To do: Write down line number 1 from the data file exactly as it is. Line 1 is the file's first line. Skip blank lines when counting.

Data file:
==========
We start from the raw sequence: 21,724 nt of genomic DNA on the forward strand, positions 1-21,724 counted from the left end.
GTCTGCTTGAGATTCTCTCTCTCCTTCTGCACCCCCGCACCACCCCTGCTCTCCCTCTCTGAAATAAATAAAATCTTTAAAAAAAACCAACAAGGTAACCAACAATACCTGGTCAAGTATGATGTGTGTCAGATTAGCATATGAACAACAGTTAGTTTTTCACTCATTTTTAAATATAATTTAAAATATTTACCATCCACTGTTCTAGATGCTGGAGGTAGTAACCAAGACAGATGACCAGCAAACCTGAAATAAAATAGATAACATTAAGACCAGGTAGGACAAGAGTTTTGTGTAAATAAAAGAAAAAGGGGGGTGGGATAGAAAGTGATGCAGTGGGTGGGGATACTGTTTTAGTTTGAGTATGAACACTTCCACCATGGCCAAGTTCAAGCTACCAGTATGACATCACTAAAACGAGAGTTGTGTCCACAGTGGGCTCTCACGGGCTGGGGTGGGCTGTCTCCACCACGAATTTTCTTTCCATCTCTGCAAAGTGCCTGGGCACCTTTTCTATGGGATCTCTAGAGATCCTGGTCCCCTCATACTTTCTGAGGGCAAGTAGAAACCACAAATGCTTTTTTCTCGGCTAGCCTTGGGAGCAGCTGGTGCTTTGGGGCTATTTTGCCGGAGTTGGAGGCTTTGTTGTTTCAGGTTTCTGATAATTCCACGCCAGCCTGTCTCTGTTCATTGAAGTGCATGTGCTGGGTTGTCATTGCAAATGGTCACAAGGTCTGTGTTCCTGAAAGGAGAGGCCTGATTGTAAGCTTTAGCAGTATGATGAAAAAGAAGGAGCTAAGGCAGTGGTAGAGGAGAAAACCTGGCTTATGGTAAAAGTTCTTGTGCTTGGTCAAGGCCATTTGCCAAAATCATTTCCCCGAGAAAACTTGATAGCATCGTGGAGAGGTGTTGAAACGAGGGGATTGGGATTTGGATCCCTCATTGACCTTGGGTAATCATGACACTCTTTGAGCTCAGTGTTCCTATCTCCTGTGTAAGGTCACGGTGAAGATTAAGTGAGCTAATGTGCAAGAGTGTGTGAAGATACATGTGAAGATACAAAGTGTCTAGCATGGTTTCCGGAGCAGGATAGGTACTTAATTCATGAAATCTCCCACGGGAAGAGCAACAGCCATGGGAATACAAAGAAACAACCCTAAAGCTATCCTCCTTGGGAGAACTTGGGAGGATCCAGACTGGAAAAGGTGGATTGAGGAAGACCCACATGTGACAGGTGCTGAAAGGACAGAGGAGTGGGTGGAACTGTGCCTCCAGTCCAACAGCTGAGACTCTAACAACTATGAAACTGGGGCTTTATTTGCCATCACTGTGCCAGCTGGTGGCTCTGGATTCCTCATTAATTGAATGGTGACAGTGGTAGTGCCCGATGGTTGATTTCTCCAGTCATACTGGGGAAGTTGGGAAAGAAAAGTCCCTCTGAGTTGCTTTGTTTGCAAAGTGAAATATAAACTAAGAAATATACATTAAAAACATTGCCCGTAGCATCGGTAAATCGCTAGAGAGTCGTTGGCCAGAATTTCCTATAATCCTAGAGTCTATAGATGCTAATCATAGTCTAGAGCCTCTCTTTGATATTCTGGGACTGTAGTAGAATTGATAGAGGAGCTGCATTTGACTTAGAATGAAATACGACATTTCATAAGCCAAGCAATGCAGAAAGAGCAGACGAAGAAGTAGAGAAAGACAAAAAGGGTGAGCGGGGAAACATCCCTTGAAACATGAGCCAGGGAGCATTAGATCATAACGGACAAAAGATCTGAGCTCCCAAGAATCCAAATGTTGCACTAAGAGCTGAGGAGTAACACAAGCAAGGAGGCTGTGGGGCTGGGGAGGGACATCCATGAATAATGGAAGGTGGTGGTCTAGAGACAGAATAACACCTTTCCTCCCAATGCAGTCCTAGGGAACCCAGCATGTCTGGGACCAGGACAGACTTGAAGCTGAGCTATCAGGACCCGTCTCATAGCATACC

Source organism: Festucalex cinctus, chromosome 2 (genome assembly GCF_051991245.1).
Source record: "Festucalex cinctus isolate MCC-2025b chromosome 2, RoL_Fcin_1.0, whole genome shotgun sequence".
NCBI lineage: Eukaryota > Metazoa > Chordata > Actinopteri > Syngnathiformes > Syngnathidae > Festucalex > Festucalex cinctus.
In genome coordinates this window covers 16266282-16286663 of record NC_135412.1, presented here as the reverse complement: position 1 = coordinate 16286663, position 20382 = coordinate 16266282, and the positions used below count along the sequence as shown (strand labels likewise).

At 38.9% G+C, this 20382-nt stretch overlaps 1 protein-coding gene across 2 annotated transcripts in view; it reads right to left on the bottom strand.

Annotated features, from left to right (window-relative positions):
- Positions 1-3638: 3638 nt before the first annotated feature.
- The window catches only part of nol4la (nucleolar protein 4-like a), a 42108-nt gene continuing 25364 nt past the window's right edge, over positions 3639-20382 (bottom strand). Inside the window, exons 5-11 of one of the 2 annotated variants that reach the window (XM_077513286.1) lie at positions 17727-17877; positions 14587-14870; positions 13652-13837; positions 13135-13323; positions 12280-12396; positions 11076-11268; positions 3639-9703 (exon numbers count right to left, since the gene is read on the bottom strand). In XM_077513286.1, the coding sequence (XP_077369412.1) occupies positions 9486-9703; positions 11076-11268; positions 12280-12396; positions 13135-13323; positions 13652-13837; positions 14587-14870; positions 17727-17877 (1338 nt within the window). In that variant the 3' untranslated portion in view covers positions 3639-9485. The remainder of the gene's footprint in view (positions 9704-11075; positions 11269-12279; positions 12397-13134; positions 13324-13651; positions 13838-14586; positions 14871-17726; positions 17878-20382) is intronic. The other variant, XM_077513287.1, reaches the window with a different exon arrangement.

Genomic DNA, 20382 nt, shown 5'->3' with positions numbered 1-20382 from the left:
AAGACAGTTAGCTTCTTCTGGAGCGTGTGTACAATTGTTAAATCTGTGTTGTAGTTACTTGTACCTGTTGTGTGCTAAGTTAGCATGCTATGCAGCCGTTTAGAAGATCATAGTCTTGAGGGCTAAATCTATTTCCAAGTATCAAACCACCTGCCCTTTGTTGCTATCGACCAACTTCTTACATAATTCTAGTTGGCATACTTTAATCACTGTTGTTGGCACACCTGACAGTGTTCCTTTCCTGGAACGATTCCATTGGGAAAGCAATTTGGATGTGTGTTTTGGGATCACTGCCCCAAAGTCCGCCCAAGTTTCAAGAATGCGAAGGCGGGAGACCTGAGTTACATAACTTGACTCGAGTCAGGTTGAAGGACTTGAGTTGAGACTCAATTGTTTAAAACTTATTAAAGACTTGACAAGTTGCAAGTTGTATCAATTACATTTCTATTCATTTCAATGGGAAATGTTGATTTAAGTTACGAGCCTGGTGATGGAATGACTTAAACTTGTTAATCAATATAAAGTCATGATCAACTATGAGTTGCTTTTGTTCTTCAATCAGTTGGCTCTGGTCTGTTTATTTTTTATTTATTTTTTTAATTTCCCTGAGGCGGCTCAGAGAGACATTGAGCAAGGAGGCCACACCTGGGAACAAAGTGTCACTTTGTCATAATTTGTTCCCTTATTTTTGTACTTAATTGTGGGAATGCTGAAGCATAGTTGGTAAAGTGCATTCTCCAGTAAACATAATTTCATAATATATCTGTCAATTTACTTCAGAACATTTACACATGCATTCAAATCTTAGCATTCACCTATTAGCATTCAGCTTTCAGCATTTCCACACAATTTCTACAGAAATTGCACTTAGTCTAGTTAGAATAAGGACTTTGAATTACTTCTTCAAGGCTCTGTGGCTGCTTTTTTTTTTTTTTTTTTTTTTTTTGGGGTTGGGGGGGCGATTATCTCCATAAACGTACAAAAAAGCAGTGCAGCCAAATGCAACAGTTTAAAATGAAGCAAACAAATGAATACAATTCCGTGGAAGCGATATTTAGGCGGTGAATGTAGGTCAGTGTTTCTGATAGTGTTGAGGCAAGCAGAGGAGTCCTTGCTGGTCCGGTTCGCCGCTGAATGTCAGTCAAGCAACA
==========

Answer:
We start from the raw sequence: 21,724 nt of genomic DNA on the forward strand, positions 1-21,724 counted from the left end.